Dr. Rose Borkowski is studying wild bottlenose dolphins, particularly those using interior areas of the St. Johns River near downtown Jacksonville. She also works to understand causes of death of small cetaceans in the Southeast. This project has involved dozens of Marine Science 101 students who participate in Dolphin Watch research using JU’s docks.
Kimberly Mann, a graduate student with MSRI Executive Director Dr. Quinton White, is studying oyster changes in Sisters Creek, Clapboard Creek and Pumpkin Hill Creek. She is also probing the use of oyster larvae to replenish oyster reefs in the area. The research is critical to efforts to restore a viable oyster harvesting operation in Northeast Florida.
Dr. Andy Ouellette and undergraduate biology major Rhea Derke are investigating toxic cyanobacterial blooms recurring in the St. Johns River. Along with Dr. Lucy Sonnenberg they will also look at levels of nitrogen and phosphorous associated with these blooms, with the data used to understand seasonal dynamics and environmental factors that contribute to the growth and toxin production of blooms in the river.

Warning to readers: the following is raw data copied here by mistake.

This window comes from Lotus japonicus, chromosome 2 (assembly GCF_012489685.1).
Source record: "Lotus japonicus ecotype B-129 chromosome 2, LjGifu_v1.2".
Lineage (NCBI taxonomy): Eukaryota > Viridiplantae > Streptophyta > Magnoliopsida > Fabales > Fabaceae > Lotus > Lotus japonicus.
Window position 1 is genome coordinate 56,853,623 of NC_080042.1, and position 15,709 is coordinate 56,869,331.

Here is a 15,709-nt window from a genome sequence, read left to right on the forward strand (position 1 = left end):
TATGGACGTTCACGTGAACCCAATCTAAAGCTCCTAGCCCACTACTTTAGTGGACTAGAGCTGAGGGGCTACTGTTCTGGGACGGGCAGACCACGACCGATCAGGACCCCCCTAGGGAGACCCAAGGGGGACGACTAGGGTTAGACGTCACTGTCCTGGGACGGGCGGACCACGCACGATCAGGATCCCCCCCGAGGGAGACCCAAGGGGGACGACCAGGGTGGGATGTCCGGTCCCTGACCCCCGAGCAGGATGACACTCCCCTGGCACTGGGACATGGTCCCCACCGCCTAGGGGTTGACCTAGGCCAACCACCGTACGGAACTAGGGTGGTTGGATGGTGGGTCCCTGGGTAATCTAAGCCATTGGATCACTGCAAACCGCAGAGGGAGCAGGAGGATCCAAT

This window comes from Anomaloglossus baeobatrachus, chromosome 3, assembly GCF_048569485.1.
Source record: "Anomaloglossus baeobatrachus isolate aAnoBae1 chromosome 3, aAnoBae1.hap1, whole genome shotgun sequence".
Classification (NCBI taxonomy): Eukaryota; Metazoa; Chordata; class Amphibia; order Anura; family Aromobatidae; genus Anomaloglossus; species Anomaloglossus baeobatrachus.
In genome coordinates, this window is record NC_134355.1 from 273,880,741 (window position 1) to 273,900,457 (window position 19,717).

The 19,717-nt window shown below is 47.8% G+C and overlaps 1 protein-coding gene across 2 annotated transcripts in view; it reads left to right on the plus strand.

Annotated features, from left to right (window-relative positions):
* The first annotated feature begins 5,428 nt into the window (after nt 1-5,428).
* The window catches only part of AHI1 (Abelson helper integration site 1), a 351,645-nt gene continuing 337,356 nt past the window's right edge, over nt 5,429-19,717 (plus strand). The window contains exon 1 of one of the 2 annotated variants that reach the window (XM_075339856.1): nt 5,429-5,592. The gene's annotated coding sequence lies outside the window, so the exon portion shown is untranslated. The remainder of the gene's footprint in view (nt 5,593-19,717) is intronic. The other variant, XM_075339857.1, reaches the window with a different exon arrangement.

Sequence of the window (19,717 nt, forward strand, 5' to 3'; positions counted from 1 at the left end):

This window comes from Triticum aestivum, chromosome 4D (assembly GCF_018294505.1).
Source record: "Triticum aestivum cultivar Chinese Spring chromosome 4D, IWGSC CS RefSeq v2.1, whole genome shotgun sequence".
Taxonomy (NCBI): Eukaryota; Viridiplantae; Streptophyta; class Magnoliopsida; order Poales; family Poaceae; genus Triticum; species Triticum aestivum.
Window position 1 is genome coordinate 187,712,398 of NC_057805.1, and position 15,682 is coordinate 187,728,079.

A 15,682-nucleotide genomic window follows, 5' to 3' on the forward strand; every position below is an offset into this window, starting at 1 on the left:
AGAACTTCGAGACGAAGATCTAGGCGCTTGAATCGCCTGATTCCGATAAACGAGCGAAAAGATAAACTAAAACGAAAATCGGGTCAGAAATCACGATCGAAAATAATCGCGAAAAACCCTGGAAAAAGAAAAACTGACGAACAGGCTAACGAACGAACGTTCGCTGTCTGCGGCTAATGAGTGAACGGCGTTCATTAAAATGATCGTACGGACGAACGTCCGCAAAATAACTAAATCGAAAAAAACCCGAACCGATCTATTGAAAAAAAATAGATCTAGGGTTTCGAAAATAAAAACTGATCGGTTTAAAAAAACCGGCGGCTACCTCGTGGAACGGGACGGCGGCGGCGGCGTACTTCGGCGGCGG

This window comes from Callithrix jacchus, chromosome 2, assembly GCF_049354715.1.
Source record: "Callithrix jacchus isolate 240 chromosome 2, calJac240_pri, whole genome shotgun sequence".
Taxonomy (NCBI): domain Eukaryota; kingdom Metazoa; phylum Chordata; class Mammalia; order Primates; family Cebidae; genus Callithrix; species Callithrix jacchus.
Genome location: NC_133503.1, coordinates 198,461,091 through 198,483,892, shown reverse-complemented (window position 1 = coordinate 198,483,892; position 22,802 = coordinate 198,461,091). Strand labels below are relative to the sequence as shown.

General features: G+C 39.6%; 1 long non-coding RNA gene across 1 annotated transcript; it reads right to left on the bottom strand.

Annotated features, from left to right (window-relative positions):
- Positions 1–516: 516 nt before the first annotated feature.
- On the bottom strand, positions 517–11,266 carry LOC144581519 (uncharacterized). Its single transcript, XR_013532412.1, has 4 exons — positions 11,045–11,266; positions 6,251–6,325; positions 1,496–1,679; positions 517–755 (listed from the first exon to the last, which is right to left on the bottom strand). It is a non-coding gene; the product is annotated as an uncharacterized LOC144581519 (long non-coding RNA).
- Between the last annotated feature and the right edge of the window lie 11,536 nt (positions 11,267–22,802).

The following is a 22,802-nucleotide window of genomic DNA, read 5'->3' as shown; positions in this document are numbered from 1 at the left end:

Justina Dacey, a JU graduate student with Dr. Jeremy Stalker, is doing research on groundwater and surface water interactions in the St. Johns River basin. The information will provide insight into aquifer structure and water-use management. Groundwater systems could be a significant source of nutrient loading, which can be a widespread threat to freshwater and coastal ecosystems worldwide.
Madelyn Woods, a JU graduate student with Dr. Dan McCarthy, is investigating plankton communities in the lower St. Johns River estuary. Like many estuaries, the Lower St. Johns River is threatened by habitat destruction, fishing pressures and nutrient overloading. The data will be used to assess seasonal plankton community patterns and harmful algal bloom.
Ivana Espinosa, a graduate student with Dr. Jeremy Stalker, is using stable isotopes to determine bottlenose dolphinsʼ foraging habits and migration in Northeast Florida. Stable isotopes will be analyzed from the teeth of deceased local bottlenose dolphins, helping identify diet and movement patterns.